Read an Excerpt
It's Been Awhile
The blonde girl standing in the corner of the bar licked her lips drawing Ben Hawkin’s attention to her lush figure. In the back of his mind, he knew black satin could kill a man, especially when nothing was underneath.
Ben sipped a beer with his band mates at Smokey’s Pub. They’d been touring non-stop for thirteen months and it was time to relax a little. He needed a little R and R, and soon after their last show on the road, he’d get his wish.
“I’ve got the schedule. Looks like we’re going back home,” David Parker, the band’s manager, announced. “If you need tickets for family let me know by tomorrow. Otherwise I’m not sure I’ll even be able to gain access to the sold-out concert at the town’s community centre. Looks like you’re playing on the old football field for the whole town.”
Ben couldn’t stifle the groan that escaped from his lips. Tyler, Texas was the last place on earth—minus the polar ice cap—that he’d ever want to play with Darkfever, their band. The small Podunk town held one supermarket, one shopping centre, and three restaurants. The founding fathers’ statues sat right in the middle downtown. With a population of just above two thousand, everyone knew everyone and the place didn’t offer much in the dating department.
Tyler was a hole in the wall.
“I take it you aren’t too thrilled,” David commented. He’d met the band in their post-Tyler days when they were nobodies in New York looking to make it big. He didn’t know the past of the small town or the people it held.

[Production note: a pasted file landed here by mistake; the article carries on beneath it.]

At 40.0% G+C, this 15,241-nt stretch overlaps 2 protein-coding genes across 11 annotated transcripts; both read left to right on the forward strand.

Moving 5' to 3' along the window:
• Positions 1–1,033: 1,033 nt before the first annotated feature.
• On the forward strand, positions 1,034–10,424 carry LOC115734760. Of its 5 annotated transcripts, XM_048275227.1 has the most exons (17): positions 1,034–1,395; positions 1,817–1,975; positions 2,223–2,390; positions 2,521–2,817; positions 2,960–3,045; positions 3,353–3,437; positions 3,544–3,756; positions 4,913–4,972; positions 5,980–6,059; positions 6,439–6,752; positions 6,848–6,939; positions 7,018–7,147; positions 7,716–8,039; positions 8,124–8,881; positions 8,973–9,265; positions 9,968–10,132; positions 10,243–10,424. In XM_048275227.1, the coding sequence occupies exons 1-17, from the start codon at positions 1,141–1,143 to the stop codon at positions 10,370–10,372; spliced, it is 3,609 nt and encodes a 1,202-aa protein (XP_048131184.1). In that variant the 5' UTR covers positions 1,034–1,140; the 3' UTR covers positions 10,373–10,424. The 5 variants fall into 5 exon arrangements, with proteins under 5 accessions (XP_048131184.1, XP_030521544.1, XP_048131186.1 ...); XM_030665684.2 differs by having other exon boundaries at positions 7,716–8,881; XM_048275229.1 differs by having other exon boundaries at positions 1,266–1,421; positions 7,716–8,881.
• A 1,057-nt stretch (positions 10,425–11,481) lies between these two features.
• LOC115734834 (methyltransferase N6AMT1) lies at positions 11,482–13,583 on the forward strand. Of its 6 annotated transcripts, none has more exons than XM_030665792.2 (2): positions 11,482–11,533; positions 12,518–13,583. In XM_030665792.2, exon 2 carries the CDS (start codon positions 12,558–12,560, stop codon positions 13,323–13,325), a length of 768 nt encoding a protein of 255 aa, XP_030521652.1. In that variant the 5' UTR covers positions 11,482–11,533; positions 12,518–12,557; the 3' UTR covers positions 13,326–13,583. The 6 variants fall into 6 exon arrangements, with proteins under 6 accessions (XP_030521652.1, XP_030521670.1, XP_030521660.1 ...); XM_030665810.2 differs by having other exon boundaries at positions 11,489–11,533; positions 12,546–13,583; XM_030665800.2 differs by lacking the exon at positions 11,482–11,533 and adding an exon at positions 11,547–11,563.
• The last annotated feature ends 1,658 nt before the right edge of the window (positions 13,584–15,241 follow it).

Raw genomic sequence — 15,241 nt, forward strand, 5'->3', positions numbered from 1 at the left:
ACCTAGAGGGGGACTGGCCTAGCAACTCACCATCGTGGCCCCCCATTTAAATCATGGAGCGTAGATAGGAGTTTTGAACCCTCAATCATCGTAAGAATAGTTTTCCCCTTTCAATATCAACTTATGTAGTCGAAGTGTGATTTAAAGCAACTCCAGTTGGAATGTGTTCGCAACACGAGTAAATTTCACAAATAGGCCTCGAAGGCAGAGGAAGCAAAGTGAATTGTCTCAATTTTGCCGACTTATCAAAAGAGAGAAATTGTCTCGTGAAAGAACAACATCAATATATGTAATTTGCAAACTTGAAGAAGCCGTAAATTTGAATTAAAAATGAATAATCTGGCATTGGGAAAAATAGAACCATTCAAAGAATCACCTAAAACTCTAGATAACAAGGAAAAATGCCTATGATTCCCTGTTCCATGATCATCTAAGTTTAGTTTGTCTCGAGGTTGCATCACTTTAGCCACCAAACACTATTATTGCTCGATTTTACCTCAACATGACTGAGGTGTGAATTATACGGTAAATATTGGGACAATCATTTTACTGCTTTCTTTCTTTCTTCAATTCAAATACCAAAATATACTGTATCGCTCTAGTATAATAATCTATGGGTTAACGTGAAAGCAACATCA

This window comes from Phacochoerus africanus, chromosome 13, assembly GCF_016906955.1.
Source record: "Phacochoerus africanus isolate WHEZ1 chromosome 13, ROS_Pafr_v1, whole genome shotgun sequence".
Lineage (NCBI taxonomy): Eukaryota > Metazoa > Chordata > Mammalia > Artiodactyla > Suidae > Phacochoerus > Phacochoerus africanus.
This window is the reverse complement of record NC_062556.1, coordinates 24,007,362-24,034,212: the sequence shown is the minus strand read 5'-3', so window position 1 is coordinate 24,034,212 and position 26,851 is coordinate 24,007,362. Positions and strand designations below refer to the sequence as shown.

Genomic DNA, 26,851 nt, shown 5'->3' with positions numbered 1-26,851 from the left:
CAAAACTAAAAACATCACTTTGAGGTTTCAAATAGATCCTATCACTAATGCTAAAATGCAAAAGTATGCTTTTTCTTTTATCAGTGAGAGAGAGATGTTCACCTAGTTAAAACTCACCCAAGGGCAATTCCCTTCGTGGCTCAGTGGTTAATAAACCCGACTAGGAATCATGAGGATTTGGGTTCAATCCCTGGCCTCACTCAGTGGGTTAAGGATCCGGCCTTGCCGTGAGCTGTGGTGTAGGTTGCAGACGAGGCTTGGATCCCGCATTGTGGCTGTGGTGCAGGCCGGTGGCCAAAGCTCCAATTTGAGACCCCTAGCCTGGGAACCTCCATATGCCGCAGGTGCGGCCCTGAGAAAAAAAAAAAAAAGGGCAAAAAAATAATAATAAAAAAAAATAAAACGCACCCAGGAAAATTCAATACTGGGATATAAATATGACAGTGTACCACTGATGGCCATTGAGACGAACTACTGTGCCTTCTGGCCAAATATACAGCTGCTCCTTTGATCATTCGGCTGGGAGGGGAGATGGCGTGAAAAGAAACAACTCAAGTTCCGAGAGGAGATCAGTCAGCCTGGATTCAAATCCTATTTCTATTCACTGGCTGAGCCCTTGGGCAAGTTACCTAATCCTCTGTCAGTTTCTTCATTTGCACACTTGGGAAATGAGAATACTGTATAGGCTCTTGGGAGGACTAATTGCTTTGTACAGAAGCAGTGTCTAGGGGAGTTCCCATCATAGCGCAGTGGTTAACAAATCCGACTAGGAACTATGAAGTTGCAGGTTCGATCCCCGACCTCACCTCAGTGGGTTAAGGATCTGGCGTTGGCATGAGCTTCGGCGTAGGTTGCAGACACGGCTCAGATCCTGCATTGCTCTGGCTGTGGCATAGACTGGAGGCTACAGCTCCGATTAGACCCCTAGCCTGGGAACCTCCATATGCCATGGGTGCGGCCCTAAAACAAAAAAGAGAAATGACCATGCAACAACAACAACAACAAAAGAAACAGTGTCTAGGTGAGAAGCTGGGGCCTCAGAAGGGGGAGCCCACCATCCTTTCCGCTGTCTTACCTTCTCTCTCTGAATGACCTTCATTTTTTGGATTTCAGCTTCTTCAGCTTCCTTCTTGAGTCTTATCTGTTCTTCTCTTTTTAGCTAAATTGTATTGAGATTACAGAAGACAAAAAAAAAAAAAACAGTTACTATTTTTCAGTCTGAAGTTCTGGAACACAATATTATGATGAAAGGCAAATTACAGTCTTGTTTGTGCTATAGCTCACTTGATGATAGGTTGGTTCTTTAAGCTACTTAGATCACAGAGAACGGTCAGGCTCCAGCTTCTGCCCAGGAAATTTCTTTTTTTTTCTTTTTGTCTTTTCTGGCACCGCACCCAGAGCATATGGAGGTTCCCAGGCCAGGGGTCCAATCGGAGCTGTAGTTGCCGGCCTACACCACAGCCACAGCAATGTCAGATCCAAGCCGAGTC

“Hawkins will be fine,” Taye Daniels, the bands bass player, announced. He slapped Ben on the back with a smile. “He just left one hot piece of ass back home—pretty pissed, I might add—and he’s a little rattled about seeing her again.”
Memories of her flooded Ben’s mind before he could stop them. Her sweet lips, her bubblegum tongue, her perfect body—all of which he had plenty of experience tasting and loving. She’d drifted into his mind from time to time, but she wasn’t the main reason he didn’t want to go back to Tyler. His parents had claimed that category all for themselves.
“Don’t talk about Marah that way.” He punched Taye’s shoulder, before sipping at the beer he no longer wanted. Thoughts of his parents always took his appetite.
“Okay. Care to tell me what’s going on then?” David sipped at his vodka tonic as he waited for Ben to explain the situation.
“It’s nothing. Marah and I are over and have been for a long time.”
“It’s his parents,” Sin said, turning all heads at the table his way. “That’s why he doesn’t want to go back.”
“Shut up, Sin,” Ben said through clenched teeth. “It’s nobody’s business.”
He and Sin Cannon were as close as two friends could be without being brothers. Neither one had siblings, so the troubled childhoods they’d both experienced allowed them to have something in common. Through football and girls, they’d remained best of friends, sharing their pasts only once with each other. It had been a weak moment for both. Soon after, they’d hopped on a bus heading for the Dallas-Fort Worth International airport and never looked back.
The four men shut their mouths, tension so thick it hung like a curtain between them. Ben’s stepfather Bobby Wilson and mother Veronica weren’t a topic up for discussion under any circumstances. Especially when the conversation involved Ben. They were dead to him as far as he was concerned.
“Okay, calm down, boys,” David said, tipping back his glass to finish it off. “How many free tickets am I getting you?”
The guys named off their respective amounts t